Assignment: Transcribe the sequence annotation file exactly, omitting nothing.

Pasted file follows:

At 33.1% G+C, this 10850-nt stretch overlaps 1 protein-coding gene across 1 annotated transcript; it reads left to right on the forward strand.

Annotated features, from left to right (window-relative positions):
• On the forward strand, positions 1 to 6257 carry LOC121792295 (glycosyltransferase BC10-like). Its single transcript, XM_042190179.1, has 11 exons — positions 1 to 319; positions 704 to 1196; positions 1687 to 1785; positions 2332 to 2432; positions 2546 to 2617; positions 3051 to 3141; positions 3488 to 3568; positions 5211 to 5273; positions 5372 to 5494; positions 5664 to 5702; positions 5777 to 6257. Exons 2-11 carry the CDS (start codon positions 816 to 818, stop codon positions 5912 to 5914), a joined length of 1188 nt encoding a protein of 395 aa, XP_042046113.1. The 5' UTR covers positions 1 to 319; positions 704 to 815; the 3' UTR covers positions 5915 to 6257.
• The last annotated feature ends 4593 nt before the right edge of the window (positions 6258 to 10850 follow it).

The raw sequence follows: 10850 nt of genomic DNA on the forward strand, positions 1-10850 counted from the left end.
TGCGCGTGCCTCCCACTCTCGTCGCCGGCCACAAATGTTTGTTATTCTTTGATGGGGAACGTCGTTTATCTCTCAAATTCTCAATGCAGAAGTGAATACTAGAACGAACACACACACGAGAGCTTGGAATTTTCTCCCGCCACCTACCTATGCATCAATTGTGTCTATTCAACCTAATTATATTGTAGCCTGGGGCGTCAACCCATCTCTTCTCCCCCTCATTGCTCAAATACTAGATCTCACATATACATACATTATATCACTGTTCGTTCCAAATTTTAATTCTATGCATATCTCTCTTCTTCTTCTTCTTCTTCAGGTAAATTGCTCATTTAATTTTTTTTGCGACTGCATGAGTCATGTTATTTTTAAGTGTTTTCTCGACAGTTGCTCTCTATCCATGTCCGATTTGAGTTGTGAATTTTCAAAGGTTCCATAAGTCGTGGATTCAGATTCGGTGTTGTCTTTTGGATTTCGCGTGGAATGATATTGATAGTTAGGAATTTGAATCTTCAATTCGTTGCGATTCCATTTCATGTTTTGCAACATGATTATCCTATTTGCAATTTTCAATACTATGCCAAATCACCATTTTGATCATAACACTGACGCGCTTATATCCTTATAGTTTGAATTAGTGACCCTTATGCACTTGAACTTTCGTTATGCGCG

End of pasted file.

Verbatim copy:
At 33.1% G+C, this 10850-nt stretch overlaps 1 protein-coding gene across 1 annotated transcript; it reads left to right on the forward strand.

Annotated features, from left to right (window-relative positions):
• On the forward strand, positions 1 to 6257 carry LOC121792295 (glycosyltransferase BC10-like). Its single transcript, XM_042190179.1, has 11 exons — positions 1 to 319; positions 704 to 1196; positions 1687 to 1785; positions 2332 to 2432; positions 2546 to 2617; positions 3051 to 3141; positions 3488 to 3568; positions 5211 to 5273; positions 5372 to 5494; positions 5664 to 5702; positions 5777 to 6257. Exons 2-11 carry the CDS (start codon positions 816 to 818, stop codon positions 5912 to 5914), a joined length of 1188 nt encoding a protein of 395 aa, XP_042046113.1. The 5' UTR covers positions 1 to 319; positions 704 to 815; the 3' UTR covers positions 5915 to 6257.
• The last annotated feature ends 4593 nt before the right edge of the window (positions 6258 to 10850 follow it).

The raw sequence follows: 10850 nt of genomic DNA on the forward strand, positions 1-10850 counted from the left end.
TGCGCGTGCCTCCCACTCTCGTCGCCGGCCACAAATGTTTGTTATTCTTTGATGGGGAACGTCGTTTATCTCTCAAATTCTCAATGCAGAAGTGAATACTAGAACGAACACACACACGAGAGCTTGGAATTTTCTCCCGCCACCTACCTATGCATCAATTGTGTCTATTCAACCTAATTATATTGTAGCCTGGGGCGTCAACCCATCTCTTCTCCCCCTCATTGCTCAAATACTAGATCTCACATATACATACATTATATCACTGTTCGTTCCAAATTTTAATTCTATGCATATCTCTCTTCTTCTTCTTCTTCTTCAGGTAAATTGCTCATTTAATTTTTTTTGCGACTGCATGAGTCATGTTATTTTTAAGTGTTTTCTCGACAGTTGCTCTCTATCCATGTCCGATTTGAGTTGTGAATTTTCAAAGGTTCCATAAGTCGTGGATTCAGATTCGGTGTTGTCTTTTGGATTTCGCGTGGAATGATATTGATAGTTAGGAATTTGAATCTTCAATTCGTTGCGATTCCATTTCATGTTTTGCAACATGATTATCCTATTTGCAATTTTCAATACTATGCCAAATCACCATTTTGATCATAACACTGACGCGCTTATATCCTTATAGTTTGAATTAGTGACCCTTATGCACTTGAACTTTCGTTATGCGCG